It may seem surprising, but many individuals and families in our area are affected by hunger. Please explore the JFE resources and take action today to help by donating and volunteering. More stories about fighting hunger can be found here.
It’s a bad economy. You suddenly lose your job. Bills start piling up. Barely getting by turns to not getting by. Sooner than you can imagine, your cupboards and refrigerator are empty—and you don’t have the money to replenish them.
Some of us already know how fast hunger can happen. Some of us may be lucky enough to never find out. Whatever category you’re in, more and more of our friends and neighbors are struggling to feed themselves and their families, and the New Year offers the perfect opportunity to come to their aid.
Volunteering at local food banks, shelters and charitable food services is a popular tradition around the holidays, but fighting hunger is a year-round battle. Whether you’re a pro at chopping vegetables, cooking casseroles or lifting heavy boxes, all of us can become foot soldiers in the fight against hunger.
Hunger-fighting volunteer opportunities in the DC metro area are as diverse as volunteers themselves. In many cases, you don’t even need to cook. Here’s just a sampling of what’s available. Looking for more opportunities to fight hunger? Explore our resource list. Just a little of your time can go a long way toward keeping people from falling to the bottom of hunger’s slippery slope.
Providing everything from daycare, clothing and food to homeless and low-income children and families since 1980, Washington-based Martha’s Table’s most immediate volunteer need is trained drivers for its mobile soup kitchen, McKenna’s Wagon. Training takes two to three weeks, and volunteers must be 21 or older with a valid driver’s license. For more information, email email@example.com or call 202-328-6608 ext. 212.
Off-Site Meal Preparation
Montgomery County Coalition for the Homeless, which provides shelter, housing, food and services homeless and formerly homeless men, women and children in Montgomery County, needs an astounding 85,000 meals each year to assure none of its 1,600 clients go hungry. This need is met by the generosity of volunteers who purchase supplies and prepare meals off-site, then drop them off at the Rockville-based shelter. Popular among a variety of groups, it’s the perfect team-building activity for corporations or congregations with large on-site kitchens. Individuals can also cook parts of the meals at home and gather all the contributions together for drop-off of complete meals. For more information, email firstname.lastname@example.org or call 301-917-6658.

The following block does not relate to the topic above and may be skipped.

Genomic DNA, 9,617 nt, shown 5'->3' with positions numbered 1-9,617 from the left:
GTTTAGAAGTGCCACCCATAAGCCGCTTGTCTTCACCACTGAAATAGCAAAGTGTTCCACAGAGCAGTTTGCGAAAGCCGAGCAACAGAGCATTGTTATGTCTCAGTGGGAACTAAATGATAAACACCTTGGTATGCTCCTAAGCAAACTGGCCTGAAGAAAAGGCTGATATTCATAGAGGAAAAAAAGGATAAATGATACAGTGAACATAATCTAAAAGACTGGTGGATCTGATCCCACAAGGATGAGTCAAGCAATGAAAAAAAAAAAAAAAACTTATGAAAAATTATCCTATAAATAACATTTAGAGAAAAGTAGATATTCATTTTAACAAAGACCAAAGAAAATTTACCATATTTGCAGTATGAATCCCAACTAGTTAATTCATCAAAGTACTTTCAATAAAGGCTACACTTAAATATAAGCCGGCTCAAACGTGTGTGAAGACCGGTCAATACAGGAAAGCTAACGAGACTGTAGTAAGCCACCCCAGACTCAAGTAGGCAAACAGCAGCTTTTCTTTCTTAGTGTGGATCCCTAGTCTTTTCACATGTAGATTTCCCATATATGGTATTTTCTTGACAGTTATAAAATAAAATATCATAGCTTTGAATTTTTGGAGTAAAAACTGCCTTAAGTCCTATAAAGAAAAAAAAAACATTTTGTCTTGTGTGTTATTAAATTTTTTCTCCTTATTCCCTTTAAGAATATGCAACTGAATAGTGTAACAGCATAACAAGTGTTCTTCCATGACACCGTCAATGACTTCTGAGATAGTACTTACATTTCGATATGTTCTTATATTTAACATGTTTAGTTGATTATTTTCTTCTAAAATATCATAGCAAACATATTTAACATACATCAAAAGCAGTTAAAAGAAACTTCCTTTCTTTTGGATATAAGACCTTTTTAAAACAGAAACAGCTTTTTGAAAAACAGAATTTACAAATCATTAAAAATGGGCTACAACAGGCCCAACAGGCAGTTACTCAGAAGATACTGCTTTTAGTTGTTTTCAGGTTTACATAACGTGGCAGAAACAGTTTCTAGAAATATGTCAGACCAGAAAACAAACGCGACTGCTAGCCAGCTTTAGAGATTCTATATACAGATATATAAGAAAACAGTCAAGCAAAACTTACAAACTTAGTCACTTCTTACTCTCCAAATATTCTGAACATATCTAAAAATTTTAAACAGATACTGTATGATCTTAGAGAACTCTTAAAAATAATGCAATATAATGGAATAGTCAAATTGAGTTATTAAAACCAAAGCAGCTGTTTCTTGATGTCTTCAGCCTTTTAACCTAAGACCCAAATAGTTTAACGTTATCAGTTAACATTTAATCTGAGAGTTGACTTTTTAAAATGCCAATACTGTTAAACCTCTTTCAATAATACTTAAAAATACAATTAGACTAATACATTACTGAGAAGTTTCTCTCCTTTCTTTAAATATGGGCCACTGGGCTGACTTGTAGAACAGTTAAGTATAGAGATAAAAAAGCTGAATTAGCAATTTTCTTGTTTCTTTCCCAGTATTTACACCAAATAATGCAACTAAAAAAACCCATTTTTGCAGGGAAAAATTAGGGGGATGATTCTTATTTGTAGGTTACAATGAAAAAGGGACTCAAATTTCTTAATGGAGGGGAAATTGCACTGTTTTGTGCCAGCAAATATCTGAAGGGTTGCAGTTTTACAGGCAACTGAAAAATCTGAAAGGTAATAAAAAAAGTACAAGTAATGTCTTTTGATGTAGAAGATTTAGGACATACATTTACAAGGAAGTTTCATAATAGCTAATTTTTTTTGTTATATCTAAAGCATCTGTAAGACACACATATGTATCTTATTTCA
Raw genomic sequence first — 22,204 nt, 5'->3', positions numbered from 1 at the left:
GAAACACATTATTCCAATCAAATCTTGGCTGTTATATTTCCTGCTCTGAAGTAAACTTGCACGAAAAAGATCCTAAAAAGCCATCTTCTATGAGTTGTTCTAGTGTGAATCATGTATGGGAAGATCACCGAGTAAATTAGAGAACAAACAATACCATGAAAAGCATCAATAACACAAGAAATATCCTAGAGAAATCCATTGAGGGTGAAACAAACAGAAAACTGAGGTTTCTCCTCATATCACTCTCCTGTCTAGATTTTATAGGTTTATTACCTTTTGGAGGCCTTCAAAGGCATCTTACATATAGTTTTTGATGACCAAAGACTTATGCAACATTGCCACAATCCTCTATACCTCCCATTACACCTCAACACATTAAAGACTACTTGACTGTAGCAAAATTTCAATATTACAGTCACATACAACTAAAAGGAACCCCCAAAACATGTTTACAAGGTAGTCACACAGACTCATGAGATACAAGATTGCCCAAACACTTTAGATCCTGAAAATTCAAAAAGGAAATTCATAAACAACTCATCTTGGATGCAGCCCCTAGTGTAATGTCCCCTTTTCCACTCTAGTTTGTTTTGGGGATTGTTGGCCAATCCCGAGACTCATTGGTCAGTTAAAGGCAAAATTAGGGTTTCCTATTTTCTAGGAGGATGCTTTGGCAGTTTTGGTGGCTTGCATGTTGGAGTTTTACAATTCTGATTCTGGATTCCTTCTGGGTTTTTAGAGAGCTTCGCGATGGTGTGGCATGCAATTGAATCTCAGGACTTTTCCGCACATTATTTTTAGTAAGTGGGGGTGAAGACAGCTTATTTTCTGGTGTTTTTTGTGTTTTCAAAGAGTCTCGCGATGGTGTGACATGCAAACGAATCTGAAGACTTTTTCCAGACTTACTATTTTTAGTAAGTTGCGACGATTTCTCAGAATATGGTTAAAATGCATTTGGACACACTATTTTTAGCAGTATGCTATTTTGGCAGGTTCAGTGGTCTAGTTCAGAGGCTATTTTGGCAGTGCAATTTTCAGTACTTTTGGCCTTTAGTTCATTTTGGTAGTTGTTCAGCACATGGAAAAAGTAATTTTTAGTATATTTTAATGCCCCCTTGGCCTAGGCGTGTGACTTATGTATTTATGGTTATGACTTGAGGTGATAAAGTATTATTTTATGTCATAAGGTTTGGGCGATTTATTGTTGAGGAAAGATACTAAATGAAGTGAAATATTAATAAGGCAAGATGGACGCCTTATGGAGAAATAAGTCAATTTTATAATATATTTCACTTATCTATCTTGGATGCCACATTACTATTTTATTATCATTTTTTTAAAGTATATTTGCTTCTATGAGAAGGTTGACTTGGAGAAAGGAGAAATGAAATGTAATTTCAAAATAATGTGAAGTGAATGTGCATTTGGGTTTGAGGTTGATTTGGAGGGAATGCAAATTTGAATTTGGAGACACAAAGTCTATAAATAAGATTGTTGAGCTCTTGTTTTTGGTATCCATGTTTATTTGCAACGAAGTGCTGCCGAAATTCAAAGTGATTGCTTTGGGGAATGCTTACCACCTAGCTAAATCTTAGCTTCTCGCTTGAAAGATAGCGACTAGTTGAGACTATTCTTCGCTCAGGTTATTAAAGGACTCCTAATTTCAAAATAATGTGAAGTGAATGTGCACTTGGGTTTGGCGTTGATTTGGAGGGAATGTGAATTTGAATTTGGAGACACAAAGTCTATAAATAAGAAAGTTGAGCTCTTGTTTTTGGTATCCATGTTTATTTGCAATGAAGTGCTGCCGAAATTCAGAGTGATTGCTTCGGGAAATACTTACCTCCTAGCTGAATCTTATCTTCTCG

Administrative, Warehouse and “Food Rescue”
Feeding Northern Virginia’s hungry since 1995,Fairfax-based Food for Others depends on volunteers to assist with most of its daily tasks, from administrative and warehouse duties to saving overstocked goods from area grocers that would otherwise go to waste as part of its food rescue team. Whatever your interests—perhaps gleaning fresh produce from area farmer’s markets and harvesting produce from USDA farms—chances are Food for Others can put your talents to good use. For more information, email email@example.com or call 703-207-9173.
Even if you’re short on time, you can still be a great source of help—and hope—for those who are hungry. So Others Might Eat (SOME) has an immediate need for non-perishable food items for individuals and families in Washington. Suggested food items include proteins (canned meats, peanut butter, beans), grain products (pasta, instant oatmeal, instant potatoes) and much more. To view drop-off location, times to donate and a full list of non-perishable food items, visit some.org or call 202-797-8806.